Situated close to the old market town of Altrincham, the 18-hole course at Dunham Forest Golf & Country Club enjoys a woodland setting that was once part of the Earl of Stamford’s estate.
The US Army used the land on which John Beasley laid out the original 9-hole course as an Italian prisoner of war camp. The course opened in 1961 and Alex Hay became the first Dunham Forest professional. The layout was extended to 18 holes during the 1960s when further land became available.
Dave Thomas replaced Alex Hay as club pro around the time Thomas had finished runner-up to Jack Nicklaus in the 1966 Open Championship at Muirfield. Thomas is largely responsible for the Dunham Forest course that's in play today and he was subsequently made an honorary club member.
A quick afternoon dash around Dunham Forest in mid-March, following a meeting in Manchester earlier in the day, provided a very enjoyable couple of hours. In summary; the course makes a more than promising start, loses its way a little during the middle part of the round and then recovers well for a fine finish.
There is a certain tightness to the opening holes at Dunham Forest with all of them tree-lined to some extent of the other; the second, fourth and sixth being particularly narrow in places. It works really well here and coupled with excellent green sites the opening stretch is very impressive and has a lovely secluded feel to it. I particularly enjoyed the approach shots to these early holes, all offering something different and their own unique challenge.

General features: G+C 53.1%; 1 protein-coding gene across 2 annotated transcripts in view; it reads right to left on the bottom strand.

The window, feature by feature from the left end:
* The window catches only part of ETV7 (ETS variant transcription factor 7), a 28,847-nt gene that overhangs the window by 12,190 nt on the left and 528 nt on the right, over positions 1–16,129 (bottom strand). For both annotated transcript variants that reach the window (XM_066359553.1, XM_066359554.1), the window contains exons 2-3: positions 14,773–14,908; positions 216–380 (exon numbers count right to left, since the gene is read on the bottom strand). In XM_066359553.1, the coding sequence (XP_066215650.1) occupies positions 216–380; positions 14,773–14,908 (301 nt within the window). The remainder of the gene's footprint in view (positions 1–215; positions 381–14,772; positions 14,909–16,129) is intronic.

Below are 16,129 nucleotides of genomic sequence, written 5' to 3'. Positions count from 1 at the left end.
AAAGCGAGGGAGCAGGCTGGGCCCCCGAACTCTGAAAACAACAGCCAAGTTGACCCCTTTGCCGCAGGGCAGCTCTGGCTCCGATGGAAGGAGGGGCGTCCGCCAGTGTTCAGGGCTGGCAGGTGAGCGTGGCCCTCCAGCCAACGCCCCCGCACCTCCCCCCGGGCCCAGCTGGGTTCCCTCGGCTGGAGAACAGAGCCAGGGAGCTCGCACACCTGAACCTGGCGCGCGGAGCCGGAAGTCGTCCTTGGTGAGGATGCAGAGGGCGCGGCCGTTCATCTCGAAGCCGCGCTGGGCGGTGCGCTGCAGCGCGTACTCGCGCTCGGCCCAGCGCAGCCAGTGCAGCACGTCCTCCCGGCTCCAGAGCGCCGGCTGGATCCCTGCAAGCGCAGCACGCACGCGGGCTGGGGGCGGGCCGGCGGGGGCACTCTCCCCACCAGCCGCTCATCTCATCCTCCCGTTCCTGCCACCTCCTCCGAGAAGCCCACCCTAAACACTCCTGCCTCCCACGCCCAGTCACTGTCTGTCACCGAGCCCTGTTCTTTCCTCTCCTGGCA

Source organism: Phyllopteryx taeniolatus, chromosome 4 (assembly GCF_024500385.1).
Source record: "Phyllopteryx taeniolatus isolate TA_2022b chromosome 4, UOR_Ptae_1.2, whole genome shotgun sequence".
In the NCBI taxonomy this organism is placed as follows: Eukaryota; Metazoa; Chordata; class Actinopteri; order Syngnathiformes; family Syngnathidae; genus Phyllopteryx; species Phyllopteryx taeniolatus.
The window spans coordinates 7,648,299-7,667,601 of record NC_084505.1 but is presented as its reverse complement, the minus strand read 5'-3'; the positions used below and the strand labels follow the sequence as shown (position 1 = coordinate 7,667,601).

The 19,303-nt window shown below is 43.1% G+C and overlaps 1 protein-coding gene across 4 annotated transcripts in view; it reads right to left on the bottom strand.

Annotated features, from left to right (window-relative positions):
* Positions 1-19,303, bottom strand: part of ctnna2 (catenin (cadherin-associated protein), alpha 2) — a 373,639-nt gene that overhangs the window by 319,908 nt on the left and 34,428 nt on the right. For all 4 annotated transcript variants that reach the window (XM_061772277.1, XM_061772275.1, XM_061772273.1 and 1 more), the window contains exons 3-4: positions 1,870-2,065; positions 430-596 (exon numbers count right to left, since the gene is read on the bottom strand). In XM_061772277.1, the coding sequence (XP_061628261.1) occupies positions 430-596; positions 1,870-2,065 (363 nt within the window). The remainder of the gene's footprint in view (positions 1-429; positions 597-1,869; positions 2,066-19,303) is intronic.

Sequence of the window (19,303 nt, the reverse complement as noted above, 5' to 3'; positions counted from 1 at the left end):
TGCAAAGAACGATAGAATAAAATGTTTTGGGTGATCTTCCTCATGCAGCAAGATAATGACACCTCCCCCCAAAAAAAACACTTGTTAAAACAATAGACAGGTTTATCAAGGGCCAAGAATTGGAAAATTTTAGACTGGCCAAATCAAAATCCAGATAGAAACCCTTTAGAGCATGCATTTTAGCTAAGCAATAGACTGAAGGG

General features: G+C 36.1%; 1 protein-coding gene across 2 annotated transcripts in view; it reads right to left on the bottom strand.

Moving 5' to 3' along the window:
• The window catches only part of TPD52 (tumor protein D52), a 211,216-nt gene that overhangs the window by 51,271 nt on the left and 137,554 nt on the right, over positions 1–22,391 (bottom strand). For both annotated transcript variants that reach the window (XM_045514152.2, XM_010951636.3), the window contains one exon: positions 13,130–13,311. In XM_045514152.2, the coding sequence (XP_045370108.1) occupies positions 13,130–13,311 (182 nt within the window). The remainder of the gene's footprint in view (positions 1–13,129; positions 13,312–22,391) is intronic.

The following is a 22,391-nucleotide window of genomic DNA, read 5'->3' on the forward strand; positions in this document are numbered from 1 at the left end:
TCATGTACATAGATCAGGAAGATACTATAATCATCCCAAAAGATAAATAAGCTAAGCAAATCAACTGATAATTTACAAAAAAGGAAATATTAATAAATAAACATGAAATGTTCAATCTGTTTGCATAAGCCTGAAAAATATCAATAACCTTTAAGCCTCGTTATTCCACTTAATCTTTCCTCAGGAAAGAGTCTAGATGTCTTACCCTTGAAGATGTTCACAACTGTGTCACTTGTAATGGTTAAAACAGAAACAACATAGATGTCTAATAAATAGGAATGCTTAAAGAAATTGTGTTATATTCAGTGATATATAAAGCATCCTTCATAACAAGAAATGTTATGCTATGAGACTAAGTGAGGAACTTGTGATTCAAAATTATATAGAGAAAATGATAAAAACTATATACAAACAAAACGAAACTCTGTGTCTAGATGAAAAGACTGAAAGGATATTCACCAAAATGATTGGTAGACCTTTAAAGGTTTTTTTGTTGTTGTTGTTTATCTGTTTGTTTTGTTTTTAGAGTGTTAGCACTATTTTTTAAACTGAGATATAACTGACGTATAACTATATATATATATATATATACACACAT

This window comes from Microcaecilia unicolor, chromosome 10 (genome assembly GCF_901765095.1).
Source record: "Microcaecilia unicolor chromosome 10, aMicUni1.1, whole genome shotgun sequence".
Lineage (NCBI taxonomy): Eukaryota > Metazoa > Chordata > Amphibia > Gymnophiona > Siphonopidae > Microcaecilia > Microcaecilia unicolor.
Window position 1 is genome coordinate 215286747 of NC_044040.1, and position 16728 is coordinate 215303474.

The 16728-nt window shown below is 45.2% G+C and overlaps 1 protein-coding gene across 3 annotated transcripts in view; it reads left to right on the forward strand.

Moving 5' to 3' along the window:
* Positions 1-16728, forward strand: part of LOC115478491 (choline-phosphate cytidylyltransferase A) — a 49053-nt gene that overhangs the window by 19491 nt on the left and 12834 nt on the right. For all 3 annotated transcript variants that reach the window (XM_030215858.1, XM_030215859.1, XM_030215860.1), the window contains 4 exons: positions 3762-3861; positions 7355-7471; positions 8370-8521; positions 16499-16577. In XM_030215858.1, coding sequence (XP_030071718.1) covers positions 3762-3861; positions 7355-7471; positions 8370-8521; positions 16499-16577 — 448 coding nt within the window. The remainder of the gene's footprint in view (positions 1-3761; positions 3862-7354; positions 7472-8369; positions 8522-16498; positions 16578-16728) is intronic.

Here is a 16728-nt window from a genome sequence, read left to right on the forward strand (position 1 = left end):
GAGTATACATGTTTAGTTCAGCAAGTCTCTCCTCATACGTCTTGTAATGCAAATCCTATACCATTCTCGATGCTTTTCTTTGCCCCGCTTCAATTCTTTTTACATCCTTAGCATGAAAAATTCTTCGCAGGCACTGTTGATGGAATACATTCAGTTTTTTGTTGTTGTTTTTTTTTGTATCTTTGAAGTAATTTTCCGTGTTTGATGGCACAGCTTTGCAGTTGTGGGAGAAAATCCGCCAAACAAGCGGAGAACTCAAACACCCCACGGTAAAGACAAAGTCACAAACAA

It’s actually very easy to split Dunham Forest up into three thirds. The first six holes wend their way through beautiful, mature woodland with delightfully undulating terrain. The next third of the course is on the lower part of the property and is positively parkland in comparison to the opening stretch. There’s a short par three at the end of the flatness that is perhaps the pick of the bunch where a false fronted green and a couple of potentially tight pin positions add interest. The green complex at the 11th, one of four par fives, also has a bit more going on than the rest of this part of the course.
For the final third you return to the more secluded part of the course and play a number of strong holes. The downhill par three 13th is a nice tee-shot whilst the green setting at the next is exceptional. The shelf green at the 14th is perhaps a tad severe when played from its maximum yardage of 205 yards but is fascinating none-the-less. And then you have three impressive two-shotters to end your round; the 16th interestingly plays over an underground reservoir.
If the entire course lived up to the very high standard of the opening and closing thirds Dunham Forest would be one of my personal favourites in the North-West. As it is, the middle section means that it just stays behind the likes of Delamere Forest, Sandiway, Prestbury and Wilmslow. Well worth a visit though.
Ed is the founder of Golf Empire – click the link to read his full review.
Dunham is a lovely woodland course and a pleasure to play. It prides itself on great greens, gorgeous tree lined grounds and being playable all year round. Over the winter when many courses in the region are on temporaries or mats on fairways Dunham remains playable and fully open. The worst hole has to be from the 16th tee above the reservoir, but once you get back down again you're back into the National Trust grounds surrounded by trees. Really lovely track which I recommend playing.